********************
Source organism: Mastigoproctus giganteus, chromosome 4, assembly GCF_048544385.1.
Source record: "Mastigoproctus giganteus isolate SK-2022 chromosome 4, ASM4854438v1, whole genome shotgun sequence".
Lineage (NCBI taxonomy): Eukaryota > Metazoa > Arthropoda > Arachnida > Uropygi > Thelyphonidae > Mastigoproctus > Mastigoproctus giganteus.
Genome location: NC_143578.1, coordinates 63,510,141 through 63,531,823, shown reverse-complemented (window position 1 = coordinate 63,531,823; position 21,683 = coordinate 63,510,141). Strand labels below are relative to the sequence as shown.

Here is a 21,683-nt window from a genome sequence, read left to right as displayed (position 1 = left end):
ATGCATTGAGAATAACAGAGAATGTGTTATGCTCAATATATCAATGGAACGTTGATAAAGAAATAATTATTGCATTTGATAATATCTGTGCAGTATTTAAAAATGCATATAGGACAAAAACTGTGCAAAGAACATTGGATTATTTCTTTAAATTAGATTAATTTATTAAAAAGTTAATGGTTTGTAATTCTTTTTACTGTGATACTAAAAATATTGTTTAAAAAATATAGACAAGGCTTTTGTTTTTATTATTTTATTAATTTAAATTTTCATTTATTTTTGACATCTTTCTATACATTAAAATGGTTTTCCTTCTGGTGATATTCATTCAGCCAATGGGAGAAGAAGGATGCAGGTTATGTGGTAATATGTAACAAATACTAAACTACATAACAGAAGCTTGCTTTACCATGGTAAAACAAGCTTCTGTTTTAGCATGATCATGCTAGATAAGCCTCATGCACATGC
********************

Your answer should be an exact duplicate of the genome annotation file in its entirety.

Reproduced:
Source organism: Mastigoproctus giganteus, chromosome 4, assembly GCF_048544385.1.
Source record: "Mastigoproctus giganteus isolate SK-2022 chromosome 4, ASM4854438v1, whole genome shotgun sequence".
Lineage (NCBI taxonomy): Eukaryota > Metazoa > Arthropoda > Arachnida > Uropygi > Thelyphonidae > Mastigoproctus > Mastigoproctus giganteus.
Genome location: NC_143578.1, coordinates 63,510,141 through 63,531,823, shown reverse-complemented (window position 1 = coordinate 63,531,823; position 21,683 = coordinate 63,510,141). Strand labels below are relative to the sequence as shown.

Here is a 21,683-nt window from a genome sequence, read left to right as displayed (position 1 = left end):
ATGCATTGAGAATAACAGAGAATGTGTTATGCTCAATATATCAATGGAACGTTGATAAAGAAATAATTATTGCATTTGATAATATCTGTGCAGTATTTAAAAATGCATATAGGACAAAAACTGTGCAAAGAACATTGGATTATTTCTTTAAATTAGATTAATTTATTAAAAAGTTAATGGTTTGTAATTCTTTTTACTGTGATACTAAAAATATTGTTTAAAAAATATAGACAAGGCTTTTGTTTTTATTATTTTATTAATTTAAATTTTCATTTATTTTTGACATCTTTCTATACATTAAAATGGTTTTCCTTCTGGTGATATTCATTCAGCCAATGGGAGAAGAAGGATGCAGGTTATGTGGTAATATGTAACAAATACTAAACTACATAACAGAAGCTTGCTTTACCATGGTAAAACAAGCTTCTGTTTTAGCATGATCATGCTAGATAAGCCTCATGCACATGC